At the end of WWII, the Army realized that they had made a terrible mistake. They had relied on training to prepare soldiers for specific positions.
In the field they had watched well-trained men fail at their jobs while others, with the same training, succeeded. They asked several groups of experts to analyze the situation so that they might be able to better place people into jobs in any future conflict. They all came to the same conclusion: people have behavioral styles that make them more or less likely to perform specific jobs as trained. Those who fit the job performed many times better than those who did not. The differences were dramatic. The result was the birth of the behavioral assessment industry.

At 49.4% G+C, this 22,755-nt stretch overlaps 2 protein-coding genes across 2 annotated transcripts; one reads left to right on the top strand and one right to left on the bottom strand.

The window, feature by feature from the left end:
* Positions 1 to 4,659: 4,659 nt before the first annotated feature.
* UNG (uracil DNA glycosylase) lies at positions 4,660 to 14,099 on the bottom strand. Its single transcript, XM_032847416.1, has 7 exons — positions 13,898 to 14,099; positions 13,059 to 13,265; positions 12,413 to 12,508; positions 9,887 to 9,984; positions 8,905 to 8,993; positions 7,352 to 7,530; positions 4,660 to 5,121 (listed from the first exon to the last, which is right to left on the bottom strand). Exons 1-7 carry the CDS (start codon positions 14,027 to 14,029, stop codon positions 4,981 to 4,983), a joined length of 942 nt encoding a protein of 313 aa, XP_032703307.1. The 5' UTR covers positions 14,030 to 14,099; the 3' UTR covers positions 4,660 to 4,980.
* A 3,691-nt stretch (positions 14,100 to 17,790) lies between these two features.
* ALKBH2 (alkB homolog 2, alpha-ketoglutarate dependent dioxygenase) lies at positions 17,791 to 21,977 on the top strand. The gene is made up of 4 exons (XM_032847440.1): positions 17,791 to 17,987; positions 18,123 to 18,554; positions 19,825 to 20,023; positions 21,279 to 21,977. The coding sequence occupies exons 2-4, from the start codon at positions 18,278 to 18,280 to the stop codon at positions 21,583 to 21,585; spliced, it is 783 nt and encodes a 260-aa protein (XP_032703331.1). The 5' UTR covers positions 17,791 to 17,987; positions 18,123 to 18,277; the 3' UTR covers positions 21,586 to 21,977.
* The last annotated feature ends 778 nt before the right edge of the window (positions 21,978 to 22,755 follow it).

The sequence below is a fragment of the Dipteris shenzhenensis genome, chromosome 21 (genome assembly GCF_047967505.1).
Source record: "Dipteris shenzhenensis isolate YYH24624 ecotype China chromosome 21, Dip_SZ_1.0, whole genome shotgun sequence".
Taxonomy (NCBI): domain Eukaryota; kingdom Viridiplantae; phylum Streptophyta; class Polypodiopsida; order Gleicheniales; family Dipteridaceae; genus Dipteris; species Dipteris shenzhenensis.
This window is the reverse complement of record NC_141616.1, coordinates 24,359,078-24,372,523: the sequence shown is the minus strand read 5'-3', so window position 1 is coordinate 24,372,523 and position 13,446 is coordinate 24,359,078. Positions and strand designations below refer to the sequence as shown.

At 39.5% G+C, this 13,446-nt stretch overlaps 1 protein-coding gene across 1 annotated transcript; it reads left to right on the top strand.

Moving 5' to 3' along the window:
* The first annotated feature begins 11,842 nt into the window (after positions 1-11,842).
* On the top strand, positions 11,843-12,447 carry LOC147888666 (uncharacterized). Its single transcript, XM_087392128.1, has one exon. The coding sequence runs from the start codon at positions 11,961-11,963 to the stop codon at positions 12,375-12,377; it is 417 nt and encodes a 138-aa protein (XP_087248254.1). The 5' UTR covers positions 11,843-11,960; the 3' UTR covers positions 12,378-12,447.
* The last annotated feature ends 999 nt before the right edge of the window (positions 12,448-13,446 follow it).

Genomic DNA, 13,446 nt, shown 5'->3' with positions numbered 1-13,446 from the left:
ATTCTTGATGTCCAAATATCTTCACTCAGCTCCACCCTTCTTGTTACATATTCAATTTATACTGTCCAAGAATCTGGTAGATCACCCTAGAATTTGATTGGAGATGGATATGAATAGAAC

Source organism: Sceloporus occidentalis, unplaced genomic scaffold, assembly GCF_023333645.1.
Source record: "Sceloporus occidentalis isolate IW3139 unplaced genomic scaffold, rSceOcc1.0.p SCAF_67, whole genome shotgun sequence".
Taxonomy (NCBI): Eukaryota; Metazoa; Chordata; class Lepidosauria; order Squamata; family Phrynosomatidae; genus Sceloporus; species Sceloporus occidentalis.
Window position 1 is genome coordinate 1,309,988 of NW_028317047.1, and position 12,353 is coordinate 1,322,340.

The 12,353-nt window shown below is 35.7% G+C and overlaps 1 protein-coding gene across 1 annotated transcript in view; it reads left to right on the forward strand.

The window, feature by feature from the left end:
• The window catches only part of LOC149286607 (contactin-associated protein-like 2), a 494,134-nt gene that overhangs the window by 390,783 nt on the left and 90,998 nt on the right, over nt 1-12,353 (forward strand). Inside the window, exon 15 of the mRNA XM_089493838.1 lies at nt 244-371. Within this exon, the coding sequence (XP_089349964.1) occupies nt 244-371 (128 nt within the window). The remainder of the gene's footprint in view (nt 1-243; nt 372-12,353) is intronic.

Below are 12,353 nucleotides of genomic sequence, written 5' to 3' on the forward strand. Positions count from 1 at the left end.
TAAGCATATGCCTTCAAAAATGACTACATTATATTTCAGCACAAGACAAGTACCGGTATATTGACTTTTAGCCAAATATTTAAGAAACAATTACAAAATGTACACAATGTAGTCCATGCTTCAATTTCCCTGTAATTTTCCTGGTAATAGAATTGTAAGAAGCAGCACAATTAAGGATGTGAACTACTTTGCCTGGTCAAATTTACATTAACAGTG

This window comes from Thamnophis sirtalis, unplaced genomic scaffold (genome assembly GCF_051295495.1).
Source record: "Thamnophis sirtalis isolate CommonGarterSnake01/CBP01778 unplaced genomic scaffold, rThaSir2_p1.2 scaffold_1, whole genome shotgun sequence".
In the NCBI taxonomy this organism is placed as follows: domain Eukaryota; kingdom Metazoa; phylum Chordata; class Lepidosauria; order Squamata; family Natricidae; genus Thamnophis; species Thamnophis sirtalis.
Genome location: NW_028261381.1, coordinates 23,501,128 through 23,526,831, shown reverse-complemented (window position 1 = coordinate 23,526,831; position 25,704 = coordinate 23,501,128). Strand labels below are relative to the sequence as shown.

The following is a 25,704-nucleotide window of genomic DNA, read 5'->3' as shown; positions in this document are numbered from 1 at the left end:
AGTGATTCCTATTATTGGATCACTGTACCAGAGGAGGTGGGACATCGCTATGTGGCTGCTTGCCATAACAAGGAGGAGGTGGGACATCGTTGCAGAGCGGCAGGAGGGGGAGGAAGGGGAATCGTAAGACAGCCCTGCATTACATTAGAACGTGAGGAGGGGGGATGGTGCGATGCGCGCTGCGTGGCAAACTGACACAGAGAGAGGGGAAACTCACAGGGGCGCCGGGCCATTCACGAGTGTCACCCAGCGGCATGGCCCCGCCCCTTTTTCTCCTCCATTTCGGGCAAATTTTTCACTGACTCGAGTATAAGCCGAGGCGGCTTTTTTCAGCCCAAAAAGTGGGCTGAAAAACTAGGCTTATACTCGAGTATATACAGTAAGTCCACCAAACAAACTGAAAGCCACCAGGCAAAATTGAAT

While no one would argue the need and effectiveness of training, we now know conclusively that certain people will respond properly in the field while others won’t. If you want high performance, and that includes workers who operate safer, you must preselect them for the behavioral styles that match the job. Studies have conclusively shown that you can’t replace good selection with training, no mater how hard you try.